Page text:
- Category: Science & Technology
Researchers from the University of Chicago have shown that microbiota -- the bacteria, viruses and other microbes living on the skin and in the digestive system -- play an important role in the body's ability to accept transplanted skin and other organs.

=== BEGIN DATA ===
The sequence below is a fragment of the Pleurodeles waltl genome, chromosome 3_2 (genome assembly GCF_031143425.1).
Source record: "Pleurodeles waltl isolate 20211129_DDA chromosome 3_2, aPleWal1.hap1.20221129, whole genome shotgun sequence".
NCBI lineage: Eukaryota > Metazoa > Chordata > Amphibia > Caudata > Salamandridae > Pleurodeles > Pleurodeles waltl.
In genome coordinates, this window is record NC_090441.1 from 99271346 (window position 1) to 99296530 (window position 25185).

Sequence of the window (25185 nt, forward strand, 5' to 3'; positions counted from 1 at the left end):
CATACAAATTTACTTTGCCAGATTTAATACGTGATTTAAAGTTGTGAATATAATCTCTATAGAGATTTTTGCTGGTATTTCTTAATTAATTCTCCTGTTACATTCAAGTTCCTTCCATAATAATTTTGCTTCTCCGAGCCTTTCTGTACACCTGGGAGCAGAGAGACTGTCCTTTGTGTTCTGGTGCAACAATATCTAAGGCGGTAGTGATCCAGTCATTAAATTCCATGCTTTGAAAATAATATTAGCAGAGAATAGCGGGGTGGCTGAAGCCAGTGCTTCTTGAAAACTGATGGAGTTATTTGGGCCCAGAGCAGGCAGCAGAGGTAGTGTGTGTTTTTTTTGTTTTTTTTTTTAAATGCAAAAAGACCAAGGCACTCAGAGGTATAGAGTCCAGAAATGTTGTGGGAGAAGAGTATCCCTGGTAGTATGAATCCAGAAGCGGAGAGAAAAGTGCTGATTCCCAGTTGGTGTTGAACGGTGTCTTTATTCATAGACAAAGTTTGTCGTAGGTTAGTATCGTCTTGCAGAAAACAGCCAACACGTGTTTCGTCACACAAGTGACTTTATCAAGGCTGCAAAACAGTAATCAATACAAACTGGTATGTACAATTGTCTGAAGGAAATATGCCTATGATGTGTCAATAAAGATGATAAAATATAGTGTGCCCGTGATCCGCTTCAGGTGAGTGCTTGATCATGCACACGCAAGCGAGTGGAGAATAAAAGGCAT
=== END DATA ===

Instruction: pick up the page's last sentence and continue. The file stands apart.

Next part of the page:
In a June 20 study, published in The Journal of Clinical Investigation, the team demonstrated that skin grafts between mice treated with antibiotics prior to transplantation survive roughly twice as long as mice that didn't receive the medications. Grafts between mice raised in a sterile, germ-free environment also survived longer. Meanwhile, the team found that if germ-free mice were dosed with microbes from conventional, untreated mice, they rejected the skin grafts more quickly. But if they were dosed with the microbes that survived the antibiotic treatment of conventional mice, they retained the skin grafts similarly to sterile mice. This suggests the composition of the microbiota influences the fate of the graft.